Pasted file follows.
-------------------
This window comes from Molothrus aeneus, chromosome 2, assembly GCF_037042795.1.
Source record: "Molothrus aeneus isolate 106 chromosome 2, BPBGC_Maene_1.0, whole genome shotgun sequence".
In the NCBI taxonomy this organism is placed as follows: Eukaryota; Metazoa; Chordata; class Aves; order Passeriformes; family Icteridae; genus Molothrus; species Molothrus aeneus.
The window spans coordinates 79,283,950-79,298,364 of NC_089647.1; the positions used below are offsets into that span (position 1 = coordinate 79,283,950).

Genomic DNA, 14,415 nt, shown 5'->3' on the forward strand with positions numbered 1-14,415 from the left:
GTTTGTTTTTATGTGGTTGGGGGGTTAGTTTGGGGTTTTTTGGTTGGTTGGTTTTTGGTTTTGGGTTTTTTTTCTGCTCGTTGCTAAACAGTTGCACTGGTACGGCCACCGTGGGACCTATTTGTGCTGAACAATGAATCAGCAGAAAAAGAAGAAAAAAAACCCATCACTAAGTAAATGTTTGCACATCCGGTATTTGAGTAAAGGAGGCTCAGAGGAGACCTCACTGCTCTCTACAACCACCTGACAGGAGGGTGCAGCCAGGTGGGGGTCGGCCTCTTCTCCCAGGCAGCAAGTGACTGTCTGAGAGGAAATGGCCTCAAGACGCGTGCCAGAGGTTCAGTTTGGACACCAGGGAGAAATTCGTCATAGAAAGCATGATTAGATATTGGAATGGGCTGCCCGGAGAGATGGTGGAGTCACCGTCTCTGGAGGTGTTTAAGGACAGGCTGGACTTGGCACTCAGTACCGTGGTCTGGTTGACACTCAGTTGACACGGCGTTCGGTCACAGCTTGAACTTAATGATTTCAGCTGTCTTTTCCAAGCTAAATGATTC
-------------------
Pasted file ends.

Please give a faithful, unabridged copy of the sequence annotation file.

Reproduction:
This window comes from Molothrus aeneus, chromosome 2, assembly GCF_037042795.1.
Source record: "Molothrus aeneus isolate 106 chromosome 2, BPBGC_Maene_1.0, whole genome shotgun sequence".
In the NCBI taxonomy this organism is placed as follows: Eukaryota; Metazoa; Chordata; class Aves; order Passeriformes; family Icteridae; genus Molothrus; species Molothrus aeneus.
The window spans coordinates 79,283,950-79,298,364 of NC_089647.1; the positions used below are offsets into that span (position 1 = coordinate 79,283,950).

Genomic DNA, 14,415 nt, shown 5'->3' on the forward strand with positions numbered 1-14,415 from the left:
GTTTGTTTTTATGTGGTTGGGGGGTTAGTTTGGGGTTTTTTGGTTGGTTGGTTTTTGGTTTTGGGTTTTTTTTCTGCTCGTTGCTAAACAGTTGCACTGGTACGGCCACCGTGGGACCTATTTGTGCTGAACAATGAATCAGCAGAAAAAGAAGAAAAAAAACCCATCACTAAGTAAATGTTTGCACATCCGGTATTTGAGTAAAGGAGGCTCAGAGGAGACCTCACTGCTCTCTACAACCACCTGACAGGAGGGTGCAGCCAGGTGGGGGTCGGCCTCTTCTCCCAGGCAGCAAGTGACTGTCTGAGAGGAAATGGCCTCAAGACGCGTGCCAGAGGTTCAGTTTGGACACCAGGGAGAAATTCGTCATAGAAAGCATGATTAGATATTGGAATGGGCTGCCCGGAGAGATGGTGGAGTCACCGTCTCTGGAGGTGTTTAAGGACAGGCTGGACTTGGCACTCAGTACCGTGGTCTGGTTGACACTCAGTTGACACGGCGTTCGGTCACAGCTTGAACTTAATGATTTCAGCTGTCTTTTCCAAGCTAAATGATTC